From the start of the pilot episode, we can see that The Killing is no ordinary crime drama.
Television is definitely saturated with numerous series that showcase the cops, lawyers, and forensic scientists that solve violent crimes all within an one-hour show.
The Killing stands out from the pack by offering a slower, more natural-paced investigation, which will take all season. With somber background music instead of an eerie or abrasive soundtrack, the show focuses on all of the victims of this terrible tragedy, especially the family.
Moreover, the show wasn't afraid to showcase long moments of silence while Detective Linden actually thinks about the investigation. Her progress feels more like the work of a genuine detective and less like the contrived "genius" moments of other TV dramas.
There's not a lot of new ground covered in the show, but the approach is refreshingly realistic and compelling, despite the long running-time of the first episode.
Linden is a single mom and her difficulties with her son are pretty normal for any parent with a pre-teen child. Especially because she plans on moving him away from all his cool friends. But, we can see signs that she may place her job above her obligations as a mother at times. Her son remains with a friend all day while she investigates, or sits in her office, eating junk food from the vending machines for dinner. Linden feels almost like a single father instead of a mother.
However, for all her faults, she has the quiet patience of a really good detective. She isn't in a rush like her would-be replacement because she's experienced enough to know that real investigations take time. But, she's astute enough to follow the clues in front of her like when she continued to search for the body despite being told the girl was supposedly at her boyfriend's house. Linden is an interesting character because she's not two-dimensional. The fact that she's a woman rarely comes into play in this series, and that's a great distinction for the show.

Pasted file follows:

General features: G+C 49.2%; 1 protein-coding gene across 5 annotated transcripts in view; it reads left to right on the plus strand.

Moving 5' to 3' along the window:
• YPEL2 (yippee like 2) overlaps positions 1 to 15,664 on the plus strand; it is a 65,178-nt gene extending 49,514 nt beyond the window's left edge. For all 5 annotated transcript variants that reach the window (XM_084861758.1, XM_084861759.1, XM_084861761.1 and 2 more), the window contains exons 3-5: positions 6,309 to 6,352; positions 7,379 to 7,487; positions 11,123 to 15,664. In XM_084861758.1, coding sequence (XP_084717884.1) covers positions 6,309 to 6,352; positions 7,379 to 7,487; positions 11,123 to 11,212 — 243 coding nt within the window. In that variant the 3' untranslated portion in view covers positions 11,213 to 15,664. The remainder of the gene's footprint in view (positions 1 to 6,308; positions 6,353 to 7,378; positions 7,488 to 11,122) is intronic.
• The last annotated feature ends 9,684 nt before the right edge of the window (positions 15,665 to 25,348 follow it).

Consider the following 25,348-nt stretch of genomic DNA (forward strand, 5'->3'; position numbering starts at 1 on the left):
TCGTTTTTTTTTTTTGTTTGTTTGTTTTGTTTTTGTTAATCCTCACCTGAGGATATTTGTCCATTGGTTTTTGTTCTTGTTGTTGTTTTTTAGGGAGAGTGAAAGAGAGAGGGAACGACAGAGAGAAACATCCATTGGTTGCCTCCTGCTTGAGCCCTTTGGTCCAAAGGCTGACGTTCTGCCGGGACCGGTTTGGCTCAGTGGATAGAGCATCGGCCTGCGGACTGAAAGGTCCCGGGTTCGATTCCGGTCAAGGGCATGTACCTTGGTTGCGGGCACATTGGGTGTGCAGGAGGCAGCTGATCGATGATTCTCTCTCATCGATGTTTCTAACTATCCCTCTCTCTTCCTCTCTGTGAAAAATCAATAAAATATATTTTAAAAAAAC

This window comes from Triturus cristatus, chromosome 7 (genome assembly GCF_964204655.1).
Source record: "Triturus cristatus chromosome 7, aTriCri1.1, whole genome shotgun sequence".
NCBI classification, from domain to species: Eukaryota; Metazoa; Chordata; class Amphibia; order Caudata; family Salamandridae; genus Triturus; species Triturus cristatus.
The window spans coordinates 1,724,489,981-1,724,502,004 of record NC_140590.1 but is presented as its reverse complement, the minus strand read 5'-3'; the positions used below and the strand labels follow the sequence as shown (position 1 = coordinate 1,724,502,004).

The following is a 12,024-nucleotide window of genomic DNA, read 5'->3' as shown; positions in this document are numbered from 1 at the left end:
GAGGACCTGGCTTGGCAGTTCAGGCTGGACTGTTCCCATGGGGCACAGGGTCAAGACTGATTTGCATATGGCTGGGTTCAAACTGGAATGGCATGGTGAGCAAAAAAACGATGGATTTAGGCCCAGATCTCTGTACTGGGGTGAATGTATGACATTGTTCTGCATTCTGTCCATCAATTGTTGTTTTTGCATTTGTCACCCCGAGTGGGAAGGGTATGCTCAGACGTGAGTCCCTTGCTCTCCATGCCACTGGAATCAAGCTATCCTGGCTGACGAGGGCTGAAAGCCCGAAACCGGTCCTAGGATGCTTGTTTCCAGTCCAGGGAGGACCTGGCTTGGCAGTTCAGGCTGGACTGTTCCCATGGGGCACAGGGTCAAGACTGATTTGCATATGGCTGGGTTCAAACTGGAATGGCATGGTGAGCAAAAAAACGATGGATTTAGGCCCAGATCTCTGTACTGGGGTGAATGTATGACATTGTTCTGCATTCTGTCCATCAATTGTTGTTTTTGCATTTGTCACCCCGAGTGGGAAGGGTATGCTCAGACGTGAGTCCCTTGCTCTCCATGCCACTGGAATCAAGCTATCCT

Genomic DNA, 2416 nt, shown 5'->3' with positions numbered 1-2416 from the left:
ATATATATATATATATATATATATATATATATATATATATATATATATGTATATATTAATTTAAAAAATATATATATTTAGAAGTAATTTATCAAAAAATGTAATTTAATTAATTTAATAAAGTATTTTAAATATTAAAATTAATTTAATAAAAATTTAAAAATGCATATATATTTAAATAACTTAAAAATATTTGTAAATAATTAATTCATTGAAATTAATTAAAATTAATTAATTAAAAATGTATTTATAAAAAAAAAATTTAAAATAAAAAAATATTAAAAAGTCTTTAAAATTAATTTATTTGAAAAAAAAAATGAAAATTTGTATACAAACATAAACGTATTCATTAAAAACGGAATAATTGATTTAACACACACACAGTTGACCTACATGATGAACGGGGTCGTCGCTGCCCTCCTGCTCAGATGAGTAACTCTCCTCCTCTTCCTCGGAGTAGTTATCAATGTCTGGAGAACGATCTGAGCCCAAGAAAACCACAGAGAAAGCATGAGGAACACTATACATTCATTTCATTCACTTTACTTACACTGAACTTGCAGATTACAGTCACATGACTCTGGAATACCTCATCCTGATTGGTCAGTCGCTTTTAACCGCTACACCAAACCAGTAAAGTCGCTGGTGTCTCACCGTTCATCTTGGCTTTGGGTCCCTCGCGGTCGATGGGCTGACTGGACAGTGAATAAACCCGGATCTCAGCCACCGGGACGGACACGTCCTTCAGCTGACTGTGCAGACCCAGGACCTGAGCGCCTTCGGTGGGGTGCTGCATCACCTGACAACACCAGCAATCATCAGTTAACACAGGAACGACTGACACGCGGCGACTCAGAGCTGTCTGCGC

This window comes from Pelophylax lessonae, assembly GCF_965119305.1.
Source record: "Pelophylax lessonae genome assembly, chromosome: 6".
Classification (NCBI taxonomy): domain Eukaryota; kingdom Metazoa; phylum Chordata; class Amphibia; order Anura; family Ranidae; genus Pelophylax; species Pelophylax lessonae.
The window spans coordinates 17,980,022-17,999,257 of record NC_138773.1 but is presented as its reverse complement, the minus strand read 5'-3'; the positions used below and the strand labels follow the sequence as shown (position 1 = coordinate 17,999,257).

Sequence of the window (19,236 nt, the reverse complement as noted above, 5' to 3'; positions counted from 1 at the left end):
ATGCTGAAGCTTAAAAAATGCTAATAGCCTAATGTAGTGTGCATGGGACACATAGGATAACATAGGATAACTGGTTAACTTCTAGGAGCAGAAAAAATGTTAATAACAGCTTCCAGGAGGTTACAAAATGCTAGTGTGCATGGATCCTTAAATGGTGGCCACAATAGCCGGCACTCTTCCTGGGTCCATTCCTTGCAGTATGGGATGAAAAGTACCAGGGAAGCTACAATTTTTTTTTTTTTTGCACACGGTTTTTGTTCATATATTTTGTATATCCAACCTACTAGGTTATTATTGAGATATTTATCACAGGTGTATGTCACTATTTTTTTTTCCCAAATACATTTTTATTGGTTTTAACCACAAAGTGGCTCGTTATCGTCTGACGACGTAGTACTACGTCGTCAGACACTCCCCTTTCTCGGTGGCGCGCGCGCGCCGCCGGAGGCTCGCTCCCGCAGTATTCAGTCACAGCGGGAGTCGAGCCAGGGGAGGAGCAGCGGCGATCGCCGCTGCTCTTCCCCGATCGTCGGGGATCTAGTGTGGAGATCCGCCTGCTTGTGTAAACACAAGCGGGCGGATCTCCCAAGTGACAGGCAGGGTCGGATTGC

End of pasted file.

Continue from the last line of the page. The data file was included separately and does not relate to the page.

As a former narcotics detective, it seemed like her new replacement, Stephen Holder, had a lot to learn. Uncomfortably pressing people for information, even to creepy extremes, Holder seemed like an ineffective investigator to me. But what he lacks in tact, he more than makes up for in ingenuity. Although the scene was icky to watch, he ended up tricking two high school girls into giving him the location of the hidden Cage by smoking pot with them and asking them if they wanted to "party." Can you say statutory? He drops the ruse when he hears about the Cage, but it made me question his character a little bit. I think he'll be an interesting wild card in the investigation, but his inexperience might cause some issues.
The most heart-breaking part of the series is definitely watching the effect of Rosie's death on her family. From their initial confusion and trepidation when their daughter's missing, the family must endure a roller coaster of emotions before their hopes are crushed when Rosie's body is found in the trunk of that car. Her father's breakdown was reminiscent of Sean Penn's similar emotional collapse in Mystic River, but was, nonetheless, very moving. As her mother, Mitch, begins to wallow in guilt and grief, we can see that the family's journey isn't going to be easy to watch.
Councilman Richmond's campaign woes and the possible connection to the murder hasn't really grabbed my attention yet. Clearly, he has some secrets and a few hidden demons concerning his wife's death, but I'm not as interested in his plot line. Perhaps things will pick up, but for now , the whole subplot is kind of underwhelming.
This was a great, but long, start to the season. It's an intriguing premise to focus a crime series around a single crime and the effects of that crime and I think it will make for a very entertaining show.
What did you think of The Killing pilot? Discuss!